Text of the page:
The clue is in the name — Siilo, the Dutch collaboration platform for medical professionals, is on a mission to break down the silos in healthcare.
It was clear enough pre-Covid that communications between clinicians left something to be desired — for patients, and medical professionals — but now, in the Covid era, it’s become even more important that that changes.
“When Covid hit us, we had no idea what it really was. So people who would previously never communicate, silos that would never talk — GPs and ICU staff and government medical advisors — were suddenly on the same page,” says Joost Bruggeman, Siilo cofounder and CEO. “It was the perfect example of network medicine.”
Today, Siilo is announcing a $10.5m Series A, led by Berlin-based digital health VC Heal Capital, with participation from Philips Health Technology Venture Fund and EQT Ventures. It plans to take its collaboration tools to the next level and double down on its five existing markets (the Netherlands, Belgium, Germany, the UK and Ireland).
It also claims to now be Europe’s largest medical network, with more than 250,000 healthcare professionals using its platform and exchanging more than 20m messages per month.
When the health crisis hit, medics flocked to Siilo. Registrations for the free app, which is a kind of WhatsApp meets LinkedIn, increased by over 300% in March and April (in comparison to the previous two months), while the number of messages sent increased by over 200%.
Medics can use the app’s secure messaging features to share patient scans or update one another on a patient’s condition; a big improvement on the pager, or WhatsApp. They can also set up and join groups, or ‘spaces’, which function a bit like a Slack channel; places for specialists to share relevant information with one another, for example, or for hospital teams to give one another updates.
At the start of the crisis, these groups also became useful for discussing the pandemic. “All of a sudden there was a boom of Covid-19 and coronavirus-related groups on the platform,” Bruggeman told Sifted. Healthcare professionals wanted somewhere to share learnings and news as the situation unfolded.
Many institutions also showed interest in Siilo Connect, the company’s paid-for subscription service for healthcare organisations — and moved with uncharacteristic speed to start using the platform to help their teams collaborate.
“It usually takes 12–18 months to convince middle management,” Bruggeman told Sifted in March. “Right now they’re saying, ‘Give it to us, we’ll figure out the contracts later’.”
Hospitals have used Siilo Connect to broadcast updates about protective clothing to their teams or to let them know that their code has changed — and also to let them know about slightly more fun things, like free food offers from local restaurants.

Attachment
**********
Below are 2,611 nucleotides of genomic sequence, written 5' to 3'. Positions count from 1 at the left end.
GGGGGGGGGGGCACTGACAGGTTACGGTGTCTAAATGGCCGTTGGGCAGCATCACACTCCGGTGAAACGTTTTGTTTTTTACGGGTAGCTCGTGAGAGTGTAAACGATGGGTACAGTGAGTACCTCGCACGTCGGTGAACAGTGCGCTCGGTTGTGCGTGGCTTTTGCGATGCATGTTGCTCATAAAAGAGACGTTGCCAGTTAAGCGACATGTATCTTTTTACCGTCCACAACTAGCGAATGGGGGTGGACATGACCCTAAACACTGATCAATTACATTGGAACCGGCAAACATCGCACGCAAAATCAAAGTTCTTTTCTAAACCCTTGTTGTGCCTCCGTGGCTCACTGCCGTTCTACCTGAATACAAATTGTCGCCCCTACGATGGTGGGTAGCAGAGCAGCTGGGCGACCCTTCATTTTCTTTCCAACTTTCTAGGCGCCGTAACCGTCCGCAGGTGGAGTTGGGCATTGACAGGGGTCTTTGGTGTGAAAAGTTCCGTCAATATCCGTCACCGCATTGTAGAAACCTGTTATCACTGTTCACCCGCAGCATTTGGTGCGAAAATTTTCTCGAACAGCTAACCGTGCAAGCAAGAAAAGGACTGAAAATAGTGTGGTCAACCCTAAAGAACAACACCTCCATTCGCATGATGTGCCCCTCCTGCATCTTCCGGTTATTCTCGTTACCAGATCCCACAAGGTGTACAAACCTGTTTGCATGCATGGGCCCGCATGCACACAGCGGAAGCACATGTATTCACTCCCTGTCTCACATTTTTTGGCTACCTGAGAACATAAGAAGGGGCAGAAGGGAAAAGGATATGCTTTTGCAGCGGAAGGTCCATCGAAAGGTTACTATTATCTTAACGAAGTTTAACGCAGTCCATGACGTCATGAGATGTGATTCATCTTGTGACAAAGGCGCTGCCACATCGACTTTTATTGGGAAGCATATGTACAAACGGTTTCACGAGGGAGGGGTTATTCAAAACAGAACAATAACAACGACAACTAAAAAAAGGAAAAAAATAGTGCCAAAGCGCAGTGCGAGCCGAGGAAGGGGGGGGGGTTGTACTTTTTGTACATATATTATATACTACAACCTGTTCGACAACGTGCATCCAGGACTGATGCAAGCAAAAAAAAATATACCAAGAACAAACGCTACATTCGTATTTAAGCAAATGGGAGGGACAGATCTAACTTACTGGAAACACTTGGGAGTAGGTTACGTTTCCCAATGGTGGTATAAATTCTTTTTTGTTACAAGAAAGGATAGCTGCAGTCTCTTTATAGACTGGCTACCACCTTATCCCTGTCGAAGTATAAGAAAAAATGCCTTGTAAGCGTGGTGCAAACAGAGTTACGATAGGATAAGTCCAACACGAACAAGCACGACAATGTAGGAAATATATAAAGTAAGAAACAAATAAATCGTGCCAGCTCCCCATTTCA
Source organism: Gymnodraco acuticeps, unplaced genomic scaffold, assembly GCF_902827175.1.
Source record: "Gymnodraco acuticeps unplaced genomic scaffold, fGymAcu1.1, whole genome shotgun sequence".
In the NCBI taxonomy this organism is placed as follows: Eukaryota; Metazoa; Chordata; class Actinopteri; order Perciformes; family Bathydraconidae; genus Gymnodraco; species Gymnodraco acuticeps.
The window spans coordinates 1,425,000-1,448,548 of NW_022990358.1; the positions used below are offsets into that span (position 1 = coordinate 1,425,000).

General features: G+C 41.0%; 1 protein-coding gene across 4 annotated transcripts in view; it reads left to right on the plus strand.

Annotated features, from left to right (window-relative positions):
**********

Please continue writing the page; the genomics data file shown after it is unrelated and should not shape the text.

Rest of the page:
A lot of hospitals said 'Sorry no, we’re not contemplating adopting new tools at the moment’.
But not every healthcare organisation was so keen to start using new software. “Some of them flew the other way,” says Bruggeman. “A lot of hospitals completely downscaled normal care, so revenue from that side dropped and they began asking for discounts. Or they said, ‘Sorry no, we’re not contemplating adopting new tools at the moment’.”
Now, he says, sales conversations with institutions are more or less back to normal — apart from that now, Siilo doesn’t need to explain why its service is a good idea anymore.
Siilo works with institutions including Erasmus University Medical Centre in the Netherlands, Charité in Germany and East Lancashire Hospitals NHS Trust in the UK, amongst others, and 30% of its users are paying customers.
What happens next?
“Our previous focus was around secure communication,” says Bruggeman. (For more on that, read Sifted's first profile of Siilo.) “Now we’re going to expand our collaboration features.”
It’s all part of a plan to become more embedded in the day-to-day routines of medical professionals. If Siilo can crack collaboration tools it could, for example, help make handovers between staff easier. “Teams have patient handover meetings, sometimes three times per day, as you hand over one shift to the next,” says Bruggeman. “A lot of information is written on pieces of paper or quickly scribbled onto a Word document or some shitty tool that’s not meant for doing that.”
In the longer term, Siilo’s “hairy audacious goal” is to create a kind of app store for doctors. ‘Nursepreneurs’ and ‘doctorpreneurs’ have thought up and built plenty of smart tools to help with very specific parts of their jobs, but “there is no perfect distribution channel for these valuable tools and services,” says Bruggeman.
Siilo’s fundraise wasn’t a totally smooth ride, despite the booming interest in healthtech expressed by investors.
It came “very close” to a deal with a London-based VC at the start of the pandemic, which didn’t pan out once it became clear that the investor needed to focus more on helping out existing portfolio companies than finding new ones, says Bruggeman. But it wasn’t hard to get other offers, he says.
This is the first investment from Heal Capital, an €80m fund which was launched in 2019 by the Association of German Private Health Insurance.
Heal grew out of Heartbeat Labs and Flying Health, two Berlin-based healthtech accelerators which also manage the Heal fund.